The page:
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Running a hotel during a pandemic

Richard Lee, General Manager at Hilton Garden Inn Heathrow Airport, ran an airport hotel during the pandemic. He witnessed a number of changes happening among us and watched as the pandemic brought many new experiences.

11 April 2022

How did the pandemic affect the hotel and those of you working there?
“At the beginning of the crisis there were moments when it felt as if a tsunami of problems was washing over us fast and with full force. Our established ways of working and thinking were completed erased. Now, in hindsight, we can see how we were forced to be more agile and resilient, and to make faster decisions. I believe that Pandox’s agile culture and flat organisation helped us to be more proactive and flexible than our competitors that have a more traditional and hierarchical structure. This enabled us to adapt, because the hotels were forced to find entirely new ways of providing services to our guests. Some of the temporary solutions we introduced were perhaps not as elegant as our normal guest experience, but in a way it took us back to the origins of the hospitality industry: we provided a safe and welcoming environment when people needed it. Because we’re an airport hotel, many of the guests staying with us were stranded or trying to get home to their nearest and dearest. When I look back I feel proud of the resilience we showed and of the help we were able to provide to so many people.”

What has been the main challenge during the pandemic?
“Apart from the obvious effects on the business, our other big challenge was taking care of our employees’ health and well-being. Covid-19 negatively impacted everyone’s lives at work and at home, which manifested itself in a number of complex and sometimes surprising problems that our employees were presented with. There is no handbook or guidance for managers to tell us how to act in such situations. All we could do was to make sure that we provided humane leadership, showed people that we cared and did our best to support them. Naturally, we didn’t do everything right, but I believe that our team of employees could see the effort we were putting into sup-porting everyone. They became closer and that increased commitment and loyalty.”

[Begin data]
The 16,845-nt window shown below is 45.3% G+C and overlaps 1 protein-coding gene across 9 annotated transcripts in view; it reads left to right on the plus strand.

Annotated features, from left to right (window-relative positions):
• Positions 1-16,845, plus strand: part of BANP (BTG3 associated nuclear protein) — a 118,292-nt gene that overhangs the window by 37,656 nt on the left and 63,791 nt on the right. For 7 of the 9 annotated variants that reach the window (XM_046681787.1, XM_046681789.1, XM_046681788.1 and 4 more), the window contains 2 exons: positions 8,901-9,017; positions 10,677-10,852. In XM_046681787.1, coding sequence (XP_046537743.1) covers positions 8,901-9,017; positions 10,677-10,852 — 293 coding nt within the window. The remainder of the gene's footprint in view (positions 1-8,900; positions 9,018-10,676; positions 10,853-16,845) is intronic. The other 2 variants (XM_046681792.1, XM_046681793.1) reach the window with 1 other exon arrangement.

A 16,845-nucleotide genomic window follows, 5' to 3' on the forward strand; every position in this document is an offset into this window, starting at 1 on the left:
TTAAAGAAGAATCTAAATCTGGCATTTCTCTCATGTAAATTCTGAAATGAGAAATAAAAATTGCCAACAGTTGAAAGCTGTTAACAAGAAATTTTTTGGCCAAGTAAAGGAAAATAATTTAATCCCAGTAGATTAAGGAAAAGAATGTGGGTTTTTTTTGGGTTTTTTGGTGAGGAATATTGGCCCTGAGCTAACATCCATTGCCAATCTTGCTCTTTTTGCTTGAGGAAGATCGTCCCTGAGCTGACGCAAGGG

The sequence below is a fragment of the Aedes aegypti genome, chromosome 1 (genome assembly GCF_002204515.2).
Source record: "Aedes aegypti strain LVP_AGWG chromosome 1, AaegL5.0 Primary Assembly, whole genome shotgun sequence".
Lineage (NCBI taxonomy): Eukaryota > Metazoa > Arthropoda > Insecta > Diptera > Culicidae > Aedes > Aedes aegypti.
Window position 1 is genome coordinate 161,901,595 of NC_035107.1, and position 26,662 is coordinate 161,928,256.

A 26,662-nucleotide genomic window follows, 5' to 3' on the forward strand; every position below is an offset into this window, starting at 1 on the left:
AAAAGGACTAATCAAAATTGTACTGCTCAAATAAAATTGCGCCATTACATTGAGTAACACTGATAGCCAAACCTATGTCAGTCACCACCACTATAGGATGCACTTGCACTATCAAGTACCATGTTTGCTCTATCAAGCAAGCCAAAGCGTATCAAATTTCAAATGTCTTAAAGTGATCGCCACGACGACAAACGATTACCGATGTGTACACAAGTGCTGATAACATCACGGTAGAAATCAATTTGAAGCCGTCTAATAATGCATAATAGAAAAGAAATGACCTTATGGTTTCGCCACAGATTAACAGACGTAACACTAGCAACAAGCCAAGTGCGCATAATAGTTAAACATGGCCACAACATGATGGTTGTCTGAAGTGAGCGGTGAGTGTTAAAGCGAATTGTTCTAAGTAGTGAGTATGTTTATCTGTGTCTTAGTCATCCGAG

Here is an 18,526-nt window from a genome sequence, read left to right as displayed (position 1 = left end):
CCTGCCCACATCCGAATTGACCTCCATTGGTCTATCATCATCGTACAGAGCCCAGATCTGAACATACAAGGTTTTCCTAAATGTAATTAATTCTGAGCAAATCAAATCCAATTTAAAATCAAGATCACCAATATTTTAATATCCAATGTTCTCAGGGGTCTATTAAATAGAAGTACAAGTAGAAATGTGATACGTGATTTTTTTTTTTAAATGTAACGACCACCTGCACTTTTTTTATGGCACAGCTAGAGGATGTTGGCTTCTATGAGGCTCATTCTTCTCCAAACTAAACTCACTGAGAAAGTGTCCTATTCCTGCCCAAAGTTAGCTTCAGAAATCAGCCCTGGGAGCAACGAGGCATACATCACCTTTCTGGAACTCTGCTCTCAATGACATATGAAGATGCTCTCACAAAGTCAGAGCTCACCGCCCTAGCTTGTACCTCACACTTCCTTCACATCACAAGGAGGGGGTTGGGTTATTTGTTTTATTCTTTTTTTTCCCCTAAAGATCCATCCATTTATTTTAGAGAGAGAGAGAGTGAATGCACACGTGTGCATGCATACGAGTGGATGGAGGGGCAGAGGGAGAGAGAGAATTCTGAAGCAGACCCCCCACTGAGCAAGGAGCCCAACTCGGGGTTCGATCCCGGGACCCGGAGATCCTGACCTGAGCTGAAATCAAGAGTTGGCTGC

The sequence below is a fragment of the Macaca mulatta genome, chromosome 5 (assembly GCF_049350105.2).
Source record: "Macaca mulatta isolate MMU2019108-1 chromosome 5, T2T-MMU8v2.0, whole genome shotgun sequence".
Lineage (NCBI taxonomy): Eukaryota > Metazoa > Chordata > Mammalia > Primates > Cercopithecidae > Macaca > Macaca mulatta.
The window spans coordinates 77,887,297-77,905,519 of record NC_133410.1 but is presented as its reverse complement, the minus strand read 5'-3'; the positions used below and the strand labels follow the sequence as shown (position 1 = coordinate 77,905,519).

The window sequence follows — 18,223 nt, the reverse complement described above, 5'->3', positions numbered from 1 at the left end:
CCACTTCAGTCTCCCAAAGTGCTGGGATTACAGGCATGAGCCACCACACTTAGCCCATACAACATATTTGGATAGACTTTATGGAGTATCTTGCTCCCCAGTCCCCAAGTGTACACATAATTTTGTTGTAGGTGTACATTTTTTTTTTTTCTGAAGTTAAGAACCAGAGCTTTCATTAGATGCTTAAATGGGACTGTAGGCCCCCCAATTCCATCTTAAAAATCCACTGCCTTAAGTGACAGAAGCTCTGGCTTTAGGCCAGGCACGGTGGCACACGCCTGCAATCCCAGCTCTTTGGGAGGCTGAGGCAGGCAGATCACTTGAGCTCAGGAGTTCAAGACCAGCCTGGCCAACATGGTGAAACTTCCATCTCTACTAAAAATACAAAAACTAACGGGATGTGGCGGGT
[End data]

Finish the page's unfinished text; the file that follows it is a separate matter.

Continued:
What will be the biggest challenge after the pandemic?
“There was an enormous shift in the relationship between employee and employer during the pandemic – our teams expect things to be different now and want to work in new ways. It’s easy to just see this as a staff shortage crisis, but I believe it goes far deeper than that. It’s a challenge for us all to change the way we look at our culture and our purpose as an employer, and at our own individual ways of working. Employees want more flexibility, a better work-life balance, better terms and benefits, more training and development opportunities, and an increased sense of meaning in their work roles.” 

Why are we seeing this change?
“No doubt there are many economic and social reasons for this change, and it’s impacting most industries and countries. Here in the UK it’s very easy to blame Brexit for the staff short-age. While it’s true that the changes in our immigration rules have limited the supply of migrant workers, there must be more to it than that because many of my colleagues in Europe are experiencing the same challenges. I believe that the pandemic gave people an opportunity to think about what’s important to them and whether their work role coincides with the lifestyle they want and their personal goals. Employees want to feel a strong connection to a clear purpose at work and to know that their work is making a positive contribution to their company, their own development and the world around them. They also expect higher compensation in the form of salary and benefits, but in return they’re willing to go the extra mile at work, take on more responsibility and develop new skills. Many people in my team have found themselves a sideline – such as being a baker, DJ or social media star! It’s extraordinary and inspiring to discover hidden talents within our team and to see how passionate they are about their projects.”

How can Pandox respond to this change?
“Although the short-term effect of the change has been relatively acute, I believe that the new paradigm provides an opportunity for a responsible, purpose-driven company like Pandox. Employees are no longer willing to work for low quality employers. This provides us with a new opportunity to attract, retain and develop the best talent for our teams, which in turn helps us to create a more guest-centric experience at the hotels and ensure guest loyalty. Pandox has always had a clear purpose and a culture based on fair play. That puts us in a very advantageous position as an employer after the pandemic.”